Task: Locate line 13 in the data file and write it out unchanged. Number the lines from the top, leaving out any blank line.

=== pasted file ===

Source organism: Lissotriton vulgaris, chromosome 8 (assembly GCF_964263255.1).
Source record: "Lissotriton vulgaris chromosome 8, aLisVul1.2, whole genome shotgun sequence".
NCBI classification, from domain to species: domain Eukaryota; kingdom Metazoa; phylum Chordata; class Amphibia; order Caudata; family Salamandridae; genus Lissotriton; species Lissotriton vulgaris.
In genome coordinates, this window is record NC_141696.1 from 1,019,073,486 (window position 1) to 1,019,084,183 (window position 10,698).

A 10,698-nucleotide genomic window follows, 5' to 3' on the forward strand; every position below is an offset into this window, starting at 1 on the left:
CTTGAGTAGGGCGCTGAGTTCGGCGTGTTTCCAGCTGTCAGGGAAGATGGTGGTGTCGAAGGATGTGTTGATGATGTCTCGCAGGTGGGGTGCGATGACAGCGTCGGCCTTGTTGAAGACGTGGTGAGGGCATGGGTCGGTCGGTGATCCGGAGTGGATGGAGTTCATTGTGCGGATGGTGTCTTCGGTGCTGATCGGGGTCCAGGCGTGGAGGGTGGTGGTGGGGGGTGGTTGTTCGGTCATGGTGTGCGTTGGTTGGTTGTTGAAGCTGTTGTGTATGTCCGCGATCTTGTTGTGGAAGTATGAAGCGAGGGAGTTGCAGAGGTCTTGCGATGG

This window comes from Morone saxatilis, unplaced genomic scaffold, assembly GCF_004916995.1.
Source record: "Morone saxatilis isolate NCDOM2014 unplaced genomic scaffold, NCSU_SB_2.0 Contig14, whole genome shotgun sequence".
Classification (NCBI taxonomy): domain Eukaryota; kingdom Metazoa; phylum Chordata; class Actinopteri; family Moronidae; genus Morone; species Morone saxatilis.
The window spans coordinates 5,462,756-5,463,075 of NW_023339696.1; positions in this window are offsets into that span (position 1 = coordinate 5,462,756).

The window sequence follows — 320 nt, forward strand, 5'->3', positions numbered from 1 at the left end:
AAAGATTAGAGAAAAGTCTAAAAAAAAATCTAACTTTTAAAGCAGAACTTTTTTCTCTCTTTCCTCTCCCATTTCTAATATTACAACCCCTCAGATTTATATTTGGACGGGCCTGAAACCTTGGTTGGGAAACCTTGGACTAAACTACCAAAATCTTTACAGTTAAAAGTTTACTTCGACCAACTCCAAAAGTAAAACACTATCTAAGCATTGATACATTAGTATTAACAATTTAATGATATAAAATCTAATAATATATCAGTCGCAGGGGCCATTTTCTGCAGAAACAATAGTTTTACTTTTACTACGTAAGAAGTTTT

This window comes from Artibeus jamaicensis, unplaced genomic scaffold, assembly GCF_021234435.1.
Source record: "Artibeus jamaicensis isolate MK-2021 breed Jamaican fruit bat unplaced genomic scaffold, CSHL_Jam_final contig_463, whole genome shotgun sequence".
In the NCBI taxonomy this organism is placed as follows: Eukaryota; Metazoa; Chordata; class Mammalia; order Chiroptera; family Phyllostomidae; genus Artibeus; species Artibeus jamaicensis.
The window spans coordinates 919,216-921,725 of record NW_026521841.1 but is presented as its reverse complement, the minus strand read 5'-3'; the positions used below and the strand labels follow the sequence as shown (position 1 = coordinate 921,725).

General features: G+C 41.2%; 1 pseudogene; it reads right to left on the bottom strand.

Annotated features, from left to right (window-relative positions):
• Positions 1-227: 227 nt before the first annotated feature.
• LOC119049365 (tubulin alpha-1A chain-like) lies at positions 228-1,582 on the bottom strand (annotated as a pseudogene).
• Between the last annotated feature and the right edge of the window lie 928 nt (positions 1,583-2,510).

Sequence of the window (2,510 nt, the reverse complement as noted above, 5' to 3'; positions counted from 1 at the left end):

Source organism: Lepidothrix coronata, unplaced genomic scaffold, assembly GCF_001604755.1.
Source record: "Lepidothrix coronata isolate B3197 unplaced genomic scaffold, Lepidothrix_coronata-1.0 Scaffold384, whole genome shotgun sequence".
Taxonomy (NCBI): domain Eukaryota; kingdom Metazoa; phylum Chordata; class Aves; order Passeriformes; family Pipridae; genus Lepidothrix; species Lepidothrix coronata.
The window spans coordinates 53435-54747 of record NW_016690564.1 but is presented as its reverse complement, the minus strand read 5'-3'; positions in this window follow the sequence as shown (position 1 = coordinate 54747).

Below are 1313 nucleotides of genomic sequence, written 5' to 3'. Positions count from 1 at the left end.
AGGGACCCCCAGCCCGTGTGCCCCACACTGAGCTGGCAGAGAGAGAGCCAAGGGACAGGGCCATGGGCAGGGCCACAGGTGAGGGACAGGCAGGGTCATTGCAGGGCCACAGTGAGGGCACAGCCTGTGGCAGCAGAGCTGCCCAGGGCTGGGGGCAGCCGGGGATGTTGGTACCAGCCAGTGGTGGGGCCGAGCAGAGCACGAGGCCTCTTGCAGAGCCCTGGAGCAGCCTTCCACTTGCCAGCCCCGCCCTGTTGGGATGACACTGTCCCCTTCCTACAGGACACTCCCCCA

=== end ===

This window comes from Artibeus jamaicensis, unplaced genomic scaffold, assembly GCF_021234435.1.